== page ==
This datasource is for use with systems running on a VMware platform such as vSphere and currently supports the following data transports:

The configuration method is dependent upon the transport.

Guest OS customization

The following configuration can be set for this datasource in cloud-init configuration (in /etc/cloud/cloud.cfg or /etc/cloud/cloud.cfg.d/).

System configuration

  • disable_vmware_customization: true (disable) or false (enable) the VMware traditional Linux guest customization. Traditional Linux guest customization is customizing a Linux virtual machine with a traditional Linux customization specification. Setting this configuration to false is required to make sure this datasource is found in ds-identify when using Guest OS customization transport. VMware Tools only checks this configuration in /etc/cloud/cloud.cfg.

    Default: true

Datasource configuration

  • allow_raw_data: true (enable) or false (disable) the VMware customization using cloud-init metadata and user data directly. Since vSphere 7.0 Update 3 version, users can create a Linux customization specification with minimal cloud-init metadata and user data, and apply this specification to a virtual machine. This datasource will parse the metadata and user data and configure the virtual machine with them. See Guest customization using cloud-init for more information.

    Default: true

  • vmware_cust_file_max_wait: The maximum amount of clock time (in seconds) that should be spent waiting for VMware customization files.

    Default: 15

Configuration examples

  1. Enable VMware customization and set the maximum waiting time for the VMware customization file to 10 seconds:

    Set disable_vmware_customization in the /etc/cloud/cloud.cfg

    disable_vmware_customization: false

    Create a /etc/cloud/cloud.cfg.d/99-vmware-guest-customization.cfg with the following content

        vmware_cust_file_max_wait: 10
  2. Enable VMware customization but only try to apply a traditional Linux Guest Customization configuration, and set the maximum waiting time for the VMware customization file to 10 seconds:

    Set disable_vmware_customization in the /etc/cloud/cloud.cfg

    disable_vmware_customization: false

    Create a /etc/cloud/cloud.cfg.d/99-vmware-guest-customization.cfg with the following content

        allow_raw_data: false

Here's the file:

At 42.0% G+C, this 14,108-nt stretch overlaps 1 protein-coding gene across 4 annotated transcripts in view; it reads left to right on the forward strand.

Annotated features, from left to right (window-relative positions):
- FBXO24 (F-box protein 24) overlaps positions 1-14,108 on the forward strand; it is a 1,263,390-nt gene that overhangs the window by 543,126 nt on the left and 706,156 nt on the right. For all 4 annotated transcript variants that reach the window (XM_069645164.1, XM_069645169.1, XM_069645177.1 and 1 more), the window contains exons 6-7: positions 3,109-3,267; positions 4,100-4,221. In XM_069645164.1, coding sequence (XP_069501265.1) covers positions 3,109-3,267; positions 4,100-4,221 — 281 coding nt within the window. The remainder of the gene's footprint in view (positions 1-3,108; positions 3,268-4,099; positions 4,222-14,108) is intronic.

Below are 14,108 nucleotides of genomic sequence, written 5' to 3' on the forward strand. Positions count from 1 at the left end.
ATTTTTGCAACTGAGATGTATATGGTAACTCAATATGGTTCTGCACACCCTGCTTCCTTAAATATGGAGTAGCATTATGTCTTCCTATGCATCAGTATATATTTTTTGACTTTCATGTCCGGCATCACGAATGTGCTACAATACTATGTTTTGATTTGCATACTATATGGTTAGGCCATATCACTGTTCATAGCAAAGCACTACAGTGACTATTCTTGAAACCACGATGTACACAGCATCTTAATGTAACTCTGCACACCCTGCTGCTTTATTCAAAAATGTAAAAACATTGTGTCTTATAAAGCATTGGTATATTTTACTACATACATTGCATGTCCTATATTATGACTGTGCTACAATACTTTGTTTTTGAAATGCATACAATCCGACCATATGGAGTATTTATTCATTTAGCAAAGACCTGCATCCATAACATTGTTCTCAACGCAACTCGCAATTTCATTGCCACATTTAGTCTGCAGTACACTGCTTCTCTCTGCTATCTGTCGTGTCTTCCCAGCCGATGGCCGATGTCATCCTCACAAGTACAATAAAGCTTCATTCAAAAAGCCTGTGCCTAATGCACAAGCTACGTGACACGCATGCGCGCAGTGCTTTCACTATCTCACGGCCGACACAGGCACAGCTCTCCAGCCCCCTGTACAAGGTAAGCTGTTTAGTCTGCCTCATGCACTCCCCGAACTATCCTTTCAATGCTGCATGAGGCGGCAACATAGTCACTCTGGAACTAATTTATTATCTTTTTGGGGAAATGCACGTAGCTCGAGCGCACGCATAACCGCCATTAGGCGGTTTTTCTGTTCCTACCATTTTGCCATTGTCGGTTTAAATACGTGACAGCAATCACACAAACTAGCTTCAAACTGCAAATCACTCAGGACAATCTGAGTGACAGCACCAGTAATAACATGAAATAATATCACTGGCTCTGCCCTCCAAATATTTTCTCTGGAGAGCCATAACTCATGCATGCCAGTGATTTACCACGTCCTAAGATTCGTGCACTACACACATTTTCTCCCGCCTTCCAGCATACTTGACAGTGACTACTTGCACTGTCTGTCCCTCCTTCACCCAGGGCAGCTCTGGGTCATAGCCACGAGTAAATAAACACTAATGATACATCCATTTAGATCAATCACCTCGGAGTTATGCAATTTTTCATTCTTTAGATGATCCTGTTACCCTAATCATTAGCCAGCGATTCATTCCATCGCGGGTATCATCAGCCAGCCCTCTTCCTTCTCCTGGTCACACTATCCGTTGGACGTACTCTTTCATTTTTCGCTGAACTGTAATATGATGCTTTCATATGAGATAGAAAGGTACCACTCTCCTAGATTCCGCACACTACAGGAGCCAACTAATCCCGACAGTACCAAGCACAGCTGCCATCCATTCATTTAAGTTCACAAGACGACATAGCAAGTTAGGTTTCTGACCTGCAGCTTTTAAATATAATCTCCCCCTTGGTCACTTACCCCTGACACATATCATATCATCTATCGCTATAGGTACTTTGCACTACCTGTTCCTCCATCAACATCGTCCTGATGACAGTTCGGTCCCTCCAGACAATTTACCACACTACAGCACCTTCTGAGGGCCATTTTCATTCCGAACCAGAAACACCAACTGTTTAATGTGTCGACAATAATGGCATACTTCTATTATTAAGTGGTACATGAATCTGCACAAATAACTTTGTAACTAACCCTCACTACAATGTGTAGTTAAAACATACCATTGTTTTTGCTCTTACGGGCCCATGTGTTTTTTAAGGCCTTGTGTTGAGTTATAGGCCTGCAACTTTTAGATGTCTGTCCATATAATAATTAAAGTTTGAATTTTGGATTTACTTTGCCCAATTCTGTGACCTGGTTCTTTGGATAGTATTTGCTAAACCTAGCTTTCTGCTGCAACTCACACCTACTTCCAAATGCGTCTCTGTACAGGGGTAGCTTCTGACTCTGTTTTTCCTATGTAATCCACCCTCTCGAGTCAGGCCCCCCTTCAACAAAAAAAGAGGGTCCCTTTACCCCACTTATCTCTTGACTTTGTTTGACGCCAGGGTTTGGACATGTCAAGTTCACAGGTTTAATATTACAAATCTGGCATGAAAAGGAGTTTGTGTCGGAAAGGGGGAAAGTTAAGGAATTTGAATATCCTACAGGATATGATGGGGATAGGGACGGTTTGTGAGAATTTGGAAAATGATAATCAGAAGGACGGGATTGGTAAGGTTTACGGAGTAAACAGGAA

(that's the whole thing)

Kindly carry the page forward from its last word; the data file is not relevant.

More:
vmware_cust_file_max_wait: 10

VMware Tools configuration

VMware Tools is required for this datasource’s configuration settings, as well as vCloud and vSphere admin configuration. Users can change the VMware Tools configuration options with the following command:

vmware-toolbox-cmd config set <section> <key> <value>

The following VMware Tools configuration option affects this datasource’s behaviour when applying customization configuration with custom scripts:

  • [deploypkg] enable-custom-scripts: If this option is absent in VMware Tools configuration, the custom script is disabled by default for security reasons. Some VMware products could change this default behaviour (for example: enabled by default) via customization of the specification settings.

    VMware admins can refer to customization configuration and set the customization specification settings.

For more information, see VMware vSphere Product Documentation and specific VMware Tools configuration options.

GuestInfo keys

One method of providing meta, user, and vendor data is by setting the following key/value pairs on a VM’s extraConfig property:




A YAML or JSON document containing the cloud-init metadata.


The encoding type for guestinfo.metadata.


A YAML document containing the cloud-init user data.


The encoding type for guestinfo.userdata.


A YAML document containing the cloud-init vendor data.


The encoding type for guestinfo.vendordata.

All guestinfo.*.encoding values may be set to base64 or gzip+base64.


This section reviews several features available in this datasource.

Graceful rpctool fallback

The datasource initially attempts to use the program vmware-rpctool if it is available. However, if the program returns a non-zero exit code, then the datasource falls back to using the program vmtoolsd with the --cmd argument.

On some older versions of ESXi and open-vm-tools, the vmware-rpctool program is much more performant than vmtoolsd. While this gap was closed, it is not reasonable to expect the guest where cloud-init is running to know whether the underlying hypervisor has the patch.

Additionally, vSphere VMs may have the following present in their VMX file:

guest_rpc.rpci.auth.cmd.info-set = "TRUE"
guest_rpc.rpci.auth.cmd.info-get = "TRUE"